Colin Champagne: Serving my Community!

Colin Champagne, graduate of Bachelor of Arts, always distinguished himself both by his passion and commitment for the French-speaking community of Alberta. Young man of conviction and action, he is proof that we must not let doubt and questioning become obstacles to our success.

Emilie Pelletier - 20 June 2016

"I have never really given up on anything before; I was afraid to disappoint people if I changed my school program. My father told me: 'You know Colin you do not have to be a bull rider to stay in the rodeo.' This statement helped me to trust my decision."

As a young man eager to give his best for the well-being of his community, Champagne Colin soon found, in the fall of 2011, his first academic year, that engineering was not his call. "I quickly realized that I did not want to become an engineer," he exclaims.

Concerned about the world he lives in, he decided to change from engineering to political science. "I was interested in federal and local politics; consequently, I choose to study political sciences," says the Franco-Albertan.

Taking pride in speaking French

A native of Saint Paul from French speaking parents, Colin has always felt the importance of French language in his life. "My parents and grandparents taught me how important it was for me to speak French," he says.

It is obvious why this young man was very active in the Saint Paul regional ACFA, where for five years he was member of "Francophonie jeunesse de l'Alberta", and in the Students' Union where he was elected as representative by his peers for a four year mandate. Colin was also president, during the 2015-2016 academic year, of the students' association of CSJ called Association des Universitaires de la Faculté Saint-Jean (AUFSJ).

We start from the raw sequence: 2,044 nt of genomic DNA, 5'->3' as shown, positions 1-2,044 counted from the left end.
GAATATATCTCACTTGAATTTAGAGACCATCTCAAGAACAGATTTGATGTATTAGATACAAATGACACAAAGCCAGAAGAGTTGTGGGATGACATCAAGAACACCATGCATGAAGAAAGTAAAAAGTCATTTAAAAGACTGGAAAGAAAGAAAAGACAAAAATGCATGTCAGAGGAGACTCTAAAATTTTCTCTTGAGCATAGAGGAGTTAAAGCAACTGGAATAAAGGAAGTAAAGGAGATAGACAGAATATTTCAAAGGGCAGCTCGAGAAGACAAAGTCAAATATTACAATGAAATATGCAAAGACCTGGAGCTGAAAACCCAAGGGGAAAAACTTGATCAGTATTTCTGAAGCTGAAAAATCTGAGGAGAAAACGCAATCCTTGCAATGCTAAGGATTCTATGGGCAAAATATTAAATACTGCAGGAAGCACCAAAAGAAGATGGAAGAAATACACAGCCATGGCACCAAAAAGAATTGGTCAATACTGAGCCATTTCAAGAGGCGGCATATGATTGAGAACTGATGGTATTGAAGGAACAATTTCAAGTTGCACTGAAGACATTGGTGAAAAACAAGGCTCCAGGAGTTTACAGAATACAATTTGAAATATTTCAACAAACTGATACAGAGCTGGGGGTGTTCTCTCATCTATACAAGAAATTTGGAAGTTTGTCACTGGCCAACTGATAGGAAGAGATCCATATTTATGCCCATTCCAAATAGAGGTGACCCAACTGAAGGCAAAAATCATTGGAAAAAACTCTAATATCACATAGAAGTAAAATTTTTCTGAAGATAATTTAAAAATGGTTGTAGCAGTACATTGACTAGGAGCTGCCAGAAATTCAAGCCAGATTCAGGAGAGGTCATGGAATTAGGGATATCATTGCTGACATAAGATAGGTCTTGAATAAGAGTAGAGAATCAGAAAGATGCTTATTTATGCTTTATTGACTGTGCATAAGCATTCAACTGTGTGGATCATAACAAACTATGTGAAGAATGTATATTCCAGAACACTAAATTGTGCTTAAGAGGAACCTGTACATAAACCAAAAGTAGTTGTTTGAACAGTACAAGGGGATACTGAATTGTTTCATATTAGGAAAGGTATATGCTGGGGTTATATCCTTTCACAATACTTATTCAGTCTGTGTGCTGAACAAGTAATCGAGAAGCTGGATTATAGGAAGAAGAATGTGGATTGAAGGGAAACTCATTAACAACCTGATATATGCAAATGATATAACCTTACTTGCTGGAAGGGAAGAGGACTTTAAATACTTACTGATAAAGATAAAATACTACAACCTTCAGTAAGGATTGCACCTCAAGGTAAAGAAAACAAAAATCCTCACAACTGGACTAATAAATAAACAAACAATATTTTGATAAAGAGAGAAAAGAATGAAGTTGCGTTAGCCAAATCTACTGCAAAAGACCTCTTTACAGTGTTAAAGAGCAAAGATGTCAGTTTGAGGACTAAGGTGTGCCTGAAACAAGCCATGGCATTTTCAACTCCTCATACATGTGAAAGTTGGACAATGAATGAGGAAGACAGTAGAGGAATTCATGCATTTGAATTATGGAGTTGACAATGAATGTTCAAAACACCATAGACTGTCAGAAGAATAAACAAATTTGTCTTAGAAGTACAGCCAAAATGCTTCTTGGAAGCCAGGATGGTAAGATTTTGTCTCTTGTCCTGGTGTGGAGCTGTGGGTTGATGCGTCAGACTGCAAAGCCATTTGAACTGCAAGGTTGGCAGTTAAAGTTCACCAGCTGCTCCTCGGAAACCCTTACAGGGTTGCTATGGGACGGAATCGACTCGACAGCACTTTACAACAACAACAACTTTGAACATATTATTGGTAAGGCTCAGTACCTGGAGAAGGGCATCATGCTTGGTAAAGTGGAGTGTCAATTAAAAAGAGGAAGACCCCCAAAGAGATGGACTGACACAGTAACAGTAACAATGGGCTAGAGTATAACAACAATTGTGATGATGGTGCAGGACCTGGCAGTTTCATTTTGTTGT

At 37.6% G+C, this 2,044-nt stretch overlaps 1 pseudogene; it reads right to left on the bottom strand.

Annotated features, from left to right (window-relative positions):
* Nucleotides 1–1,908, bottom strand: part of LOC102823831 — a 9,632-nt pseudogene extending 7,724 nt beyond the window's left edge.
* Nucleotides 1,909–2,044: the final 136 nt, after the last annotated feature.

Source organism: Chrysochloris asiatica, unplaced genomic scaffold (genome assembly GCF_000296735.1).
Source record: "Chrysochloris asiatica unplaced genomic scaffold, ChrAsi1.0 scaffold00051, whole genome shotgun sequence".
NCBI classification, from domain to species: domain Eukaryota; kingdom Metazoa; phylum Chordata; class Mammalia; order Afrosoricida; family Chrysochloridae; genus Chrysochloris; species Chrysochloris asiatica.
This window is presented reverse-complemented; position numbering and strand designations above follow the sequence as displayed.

Personally, one of his greatest moments of satisfaction occurred in the spring of 2015 when a group of students from CSJ initiated a policy project to be presented, debated and adopted by the members of the Students' Union for bilingual services in the University of Alberta main campus.

Champagne Colin explains that unlike the University of Ottawa or the University of Moncton, the University of Alberta is not bilingual, even though it has a Francophone component, which is Campus Saint -Jean. We can note the fact that for some programs, there are no prerequisites in English. This implies that some students do not always have the level of academic English necessary to function in everyday life. "This makes it difficult when these students want to apply for grants, or when they want to communicate with the University of Alberta," says Colin.

The desire for a better linguistic accessibility for all on an equal level proved fruitful. Persistent efforts have led to concrete results: a policy was adopted for more bilingual services within the Students' Union, including awards and scholarships. In addition, the policy ensures that the student association takes action to pursue similar changes in the University's administration.

"It is impossible to be a topnotch Canadian university without offering training in both Official Languages," Colin Champagne underlines, highlighting at the same time the unique role of Campus Saint-Jean within the University of Alberta.